Peppa Pig is now the subway police. Whatever, we just want some booze. This week: Ossidiana at The Zuk Bar.elcome to our column where we look at what’s good to drink around Shanghai. And because it’s Friday. And also because
Can a high end hotel bar also be your local watering hole? That’s what Vincenzo Pagliara is trying to achieve at The Zuk Bar with his menu of high brow cocktails served simply, like this drink called Ossidiana.
It’s a trend the Italian bartender has observed around the world and in his previous stomping ground of London, where he worked at the prestigious Connaught Bar and Claridge’s Hotel before coming here. “In Europe, bars are going back to the roots,” he said. “They’re trying to be a neighborhood bar with fine cocktails.”
It certainly helps to have a good location: The Zuk Bar is on the ground floor of The Sukhothai Shanghai hotel, and the bar’s main entrance opens up to bustle of Weihai Road. The interior is lush and slinky, with white and forest green tiles that form a leaf pattern, walnut trimmings, and a brass bar counter.
Nature also dictates the direction of the cocktail menu. There are 16 original drinks divided evenly into four sections – Rocks, Flora, Water, and Oak – in a supple, leather-bound book. Many ingredients are made in-house from fresh plants, spices, flowers, and fruits, and Pagliara uses a vacuum distillation system called a rotary evaporator to extract certain flavors. Syrups are made from natural sweeteners such as honey, stevia, and agave, and the bar doesn’t use plastic straws in a bid to cut down waste.
The complexity, however, doesn’t spill over into the presentation. “We want to do simple, clean drinks with a maximum of one garnish,” Pagliara said. Cocktail prices currently run between ¥95 to ¥110 without service charge – it’s a hotel, after all – but Pagliara plans to lower the prices slightly. “I don’t want people to have one martini, [pay] ¥150, and leave,” he said.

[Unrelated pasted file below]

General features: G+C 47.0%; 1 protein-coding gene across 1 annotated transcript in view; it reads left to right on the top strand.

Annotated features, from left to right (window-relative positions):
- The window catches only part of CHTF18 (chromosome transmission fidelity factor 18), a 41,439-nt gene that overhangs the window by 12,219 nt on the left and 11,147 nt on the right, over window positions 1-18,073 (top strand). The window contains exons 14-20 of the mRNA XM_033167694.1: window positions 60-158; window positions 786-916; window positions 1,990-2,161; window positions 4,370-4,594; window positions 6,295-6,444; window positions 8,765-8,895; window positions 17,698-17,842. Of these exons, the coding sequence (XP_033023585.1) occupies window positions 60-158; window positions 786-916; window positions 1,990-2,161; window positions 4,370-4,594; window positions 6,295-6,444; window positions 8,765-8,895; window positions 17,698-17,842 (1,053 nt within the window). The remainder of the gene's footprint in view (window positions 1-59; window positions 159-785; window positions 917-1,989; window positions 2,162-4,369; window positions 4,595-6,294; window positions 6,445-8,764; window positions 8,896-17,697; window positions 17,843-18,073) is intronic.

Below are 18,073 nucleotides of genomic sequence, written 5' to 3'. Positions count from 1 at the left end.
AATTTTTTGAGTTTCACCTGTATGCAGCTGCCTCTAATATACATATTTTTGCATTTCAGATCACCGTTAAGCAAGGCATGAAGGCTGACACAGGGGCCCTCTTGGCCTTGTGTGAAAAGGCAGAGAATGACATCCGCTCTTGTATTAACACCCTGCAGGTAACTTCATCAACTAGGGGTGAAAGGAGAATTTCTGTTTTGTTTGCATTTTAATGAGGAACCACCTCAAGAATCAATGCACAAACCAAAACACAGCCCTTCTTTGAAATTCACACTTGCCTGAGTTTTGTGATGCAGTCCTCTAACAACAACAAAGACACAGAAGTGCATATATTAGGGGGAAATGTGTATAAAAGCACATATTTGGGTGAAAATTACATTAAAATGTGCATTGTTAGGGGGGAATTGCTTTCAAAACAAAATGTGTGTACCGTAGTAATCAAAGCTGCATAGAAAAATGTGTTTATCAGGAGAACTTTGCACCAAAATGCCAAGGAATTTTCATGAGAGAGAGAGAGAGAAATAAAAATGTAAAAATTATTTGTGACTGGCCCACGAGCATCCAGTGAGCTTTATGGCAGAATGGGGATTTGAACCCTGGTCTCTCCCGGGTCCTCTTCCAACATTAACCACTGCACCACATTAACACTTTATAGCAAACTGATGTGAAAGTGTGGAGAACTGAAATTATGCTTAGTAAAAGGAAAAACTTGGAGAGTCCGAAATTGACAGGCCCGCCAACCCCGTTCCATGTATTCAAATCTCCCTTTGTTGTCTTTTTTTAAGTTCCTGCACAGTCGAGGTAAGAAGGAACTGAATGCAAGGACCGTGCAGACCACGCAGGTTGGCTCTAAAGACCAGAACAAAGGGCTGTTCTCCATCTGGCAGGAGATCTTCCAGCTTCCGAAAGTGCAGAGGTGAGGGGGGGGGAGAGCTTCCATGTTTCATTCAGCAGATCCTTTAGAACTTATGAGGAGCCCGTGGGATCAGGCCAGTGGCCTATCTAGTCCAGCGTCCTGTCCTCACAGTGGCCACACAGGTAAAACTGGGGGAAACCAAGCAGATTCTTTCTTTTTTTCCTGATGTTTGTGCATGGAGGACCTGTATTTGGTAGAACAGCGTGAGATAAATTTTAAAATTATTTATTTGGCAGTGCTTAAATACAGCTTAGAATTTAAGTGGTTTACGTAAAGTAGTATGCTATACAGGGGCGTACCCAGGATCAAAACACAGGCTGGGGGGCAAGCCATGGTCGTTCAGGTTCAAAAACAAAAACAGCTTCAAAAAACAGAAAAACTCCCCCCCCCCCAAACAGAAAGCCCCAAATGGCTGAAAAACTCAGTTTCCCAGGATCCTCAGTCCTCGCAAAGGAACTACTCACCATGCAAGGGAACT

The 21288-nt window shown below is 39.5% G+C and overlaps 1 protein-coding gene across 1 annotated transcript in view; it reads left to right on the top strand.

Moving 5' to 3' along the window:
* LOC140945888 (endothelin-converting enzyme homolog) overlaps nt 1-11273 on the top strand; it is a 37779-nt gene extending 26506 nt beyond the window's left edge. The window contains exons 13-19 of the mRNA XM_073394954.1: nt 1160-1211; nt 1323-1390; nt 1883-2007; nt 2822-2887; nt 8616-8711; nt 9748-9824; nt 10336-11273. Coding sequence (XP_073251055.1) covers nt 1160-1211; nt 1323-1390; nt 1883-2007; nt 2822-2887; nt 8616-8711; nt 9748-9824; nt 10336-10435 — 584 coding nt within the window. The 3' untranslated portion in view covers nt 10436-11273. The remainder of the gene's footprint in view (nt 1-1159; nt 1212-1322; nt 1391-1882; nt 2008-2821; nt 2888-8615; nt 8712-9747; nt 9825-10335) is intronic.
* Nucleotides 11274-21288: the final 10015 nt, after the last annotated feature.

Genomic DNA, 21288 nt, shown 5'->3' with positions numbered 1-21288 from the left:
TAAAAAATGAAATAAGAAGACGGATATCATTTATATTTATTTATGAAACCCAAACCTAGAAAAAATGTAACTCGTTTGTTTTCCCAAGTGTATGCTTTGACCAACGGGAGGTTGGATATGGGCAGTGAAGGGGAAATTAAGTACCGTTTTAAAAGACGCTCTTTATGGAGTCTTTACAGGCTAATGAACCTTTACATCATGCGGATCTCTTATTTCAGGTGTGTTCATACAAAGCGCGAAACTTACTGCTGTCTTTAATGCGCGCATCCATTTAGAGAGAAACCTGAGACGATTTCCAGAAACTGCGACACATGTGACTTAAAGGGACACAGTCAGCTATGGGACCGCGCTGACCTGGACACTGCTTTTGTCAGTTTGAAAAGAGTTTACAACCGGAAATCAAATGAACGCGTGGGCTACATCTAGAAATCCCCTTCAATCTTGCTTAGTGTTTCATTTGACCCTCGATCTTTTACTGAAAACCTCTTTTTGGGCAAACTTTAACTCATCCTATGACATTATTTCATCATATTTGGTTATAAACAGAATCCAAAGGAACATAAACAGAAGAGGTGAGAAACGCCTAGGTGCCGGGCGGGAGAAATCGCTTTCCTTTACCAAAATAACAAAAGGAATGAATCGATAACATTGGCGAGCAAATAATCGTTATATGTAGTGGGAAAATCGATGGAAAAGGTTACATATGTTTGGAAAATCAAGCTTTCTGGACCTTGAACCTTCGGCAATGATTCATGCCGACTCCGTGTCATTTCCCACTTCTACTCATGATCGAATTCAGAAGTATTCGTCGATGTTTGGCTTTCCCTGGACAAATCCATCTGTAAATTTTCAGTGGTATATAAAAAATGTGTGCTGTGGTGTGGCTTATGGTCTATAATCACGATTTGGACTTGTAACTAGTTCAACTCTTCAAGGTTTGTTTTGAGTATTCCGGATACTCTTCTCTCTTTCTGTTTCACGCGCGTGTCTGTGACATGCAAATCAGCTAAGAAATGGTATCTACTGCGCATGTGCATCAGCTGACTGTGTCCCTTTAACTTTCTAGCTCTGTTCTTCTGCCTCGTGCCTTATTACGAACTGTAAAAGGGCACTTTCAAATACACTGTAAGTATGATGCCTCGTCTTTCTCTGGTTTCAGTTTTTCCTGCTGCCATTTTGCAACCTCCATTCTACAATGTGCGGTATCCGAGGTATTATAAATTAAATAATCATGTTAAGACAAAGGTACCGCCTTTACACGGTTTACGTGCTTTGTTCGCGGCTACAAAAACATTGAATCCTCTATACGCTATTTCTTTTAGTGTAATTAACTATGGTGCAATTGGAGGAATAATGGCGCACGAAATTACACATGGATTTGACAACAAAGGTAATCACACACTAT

All these characteristics can be seen in the Ossidiana (¥105), a drink under the Rocks section that the menu sums up as “mineral, sharp, complex.” It’s essentially a Milano-Torino, a classic cocktail made with sweet vermouth and Campari, but Pagliara plunges a charred log of wood into the vermouth to oxidize it. He then ages the cocktail in a claypot for about two weeks with fresh passionfruit and mango balsamic vinegar, and serves the drink with a dried slice of the same passionfruit and a slim chocolate stick.
OK, the passionfruit and chocolate make two garnishes, but don’t let pedantry stop you from enjoying this lightning bolt of a drink. Pagliara recommends you first have a sip, then have a bite of the passionfruit, have another sip, before nibbling on the chocolate, and it tastes like sea spray and tropical fruit caught in a Negroni. The first sip is bitter, but the sourness of the passionfruit smooths it out. A saltiness reveals itself in a second sip, and the chocolate adds a velvety, nutty richness to the end. It’s smart without being smug, intricate yet still approachable, just like how The Zuk Bar feels.
The Zuk Bar
The Sukhothai Shanghai
380 Weihai Road